Senior Fall Prevention: Evaluating the Seniors Abilities

Published by Stephen on March 9, 2010 Under fall prevention

Quite often, the elderly find that certain conditions related to their age can have an effect on their mobility. For example, arthritis is a disease the is very common among seniors and can make many tasks, such as walking, very difficult. These types of diseases are not typically restricted only to the elderly, as arthritis can affect those of all ages, even children, but the risk is much higher among seniors.

The reduction in mobility caused by a diseases like arthritis can have a major impact on all areas of a seniors life and even increase the chance that an injury will occur. Even a small injury can be much more difficult for a senior to recover from, with it increasing the chance that hospitalization will be required, as well as increasing the likelihood that some sort of assisted living facility will be needed.

A reduction in mobility among a senior can have a major affect both in the home and away, but it is more common to see the effects in the seniors living area, as this is where they typically spend most of their time. In the home, it is not uncommon for a senior with arthritis or another mobility related disease to have difficulty using the stairs, bathroom, and even standing or sitting without assistance.

There are several approaches to deal with this type of reduction of mobility among the elderly. For instance, one option is to move to an assisted living facility, where the rooms and living quarters are designed with accessibility in mind. In most assisted living facilities, the bathrooms, both in the individual living quarters and the public areas, are designed with accessibility in mind. The same is true of true of moving between floors, as there is typically multiple elevators, in addition to staircases.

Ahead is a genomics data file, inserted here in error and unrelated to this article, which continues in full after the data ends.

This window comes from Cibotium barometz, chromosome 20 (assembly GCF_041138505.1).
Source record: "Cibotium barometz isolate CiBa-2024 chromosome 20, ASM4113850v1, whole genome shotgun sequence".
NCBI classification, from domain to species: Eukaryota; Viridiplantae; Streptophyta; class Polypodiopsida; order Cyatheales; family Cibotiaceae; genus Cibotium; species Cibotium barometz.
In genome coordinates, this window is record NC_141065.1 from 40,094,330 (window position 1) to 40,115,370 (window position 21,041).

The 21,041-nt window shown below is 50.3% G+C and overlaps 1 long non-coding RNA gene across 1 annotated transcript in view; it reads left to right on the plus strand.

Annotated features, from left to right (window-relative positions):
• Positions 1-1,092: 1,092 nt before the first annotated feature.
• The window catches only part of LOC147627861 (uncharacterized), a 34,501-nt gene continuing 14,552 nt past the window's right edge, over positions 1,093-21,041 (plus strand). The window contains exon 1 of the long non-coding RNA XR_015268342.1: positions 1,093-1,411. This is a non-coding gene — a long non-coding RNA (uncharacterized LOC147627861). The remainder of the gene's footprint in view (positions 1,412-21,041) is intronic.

While for many, an assisted living facility may be the best way to ensure that the senior is safe and can easily interact with their environment, they are not always the best choice. This can be for a number of reasons, many of which are personal, such as a reduction in freedom, as well as the high cost of most assisted living communities.

So, depending on the abilities of the senior, it may be best to focus on making their existing living area safer or having them move in with a family member. In these cases, it becomes essential to make sure the living quarters of the senior are safe and fully accessible. This involves taking a look at each room to determine what areas may be difficult to the senior to access, as well as removing or mediating tripping hazards.

The risks and hazards presented by each area of a home can vary depending on the abilities of the senior, as well as the unique characteristics of the house. For example, a senior with glaucoma who can not see well would need to address the dangers of the staircase differently than a senor who can see 20/20, but has difficulty bending their knee. Along the same lines, an interior brick staircase with no handrails and uneven steps, presents a different sort of hazard than a traditional staircase would.

So, when determining how to best make the home more accessible, it is necessary to first thoroughly evaluate the abilities and limitations of the senior, prior to analyzing the safety of each room. Once the abilities of the senior have been determined, you may view our Step By Step Room Evaluation Guide to get an idea of how to evaluate a room for potential fall risk, as well as how to fix many common problems.

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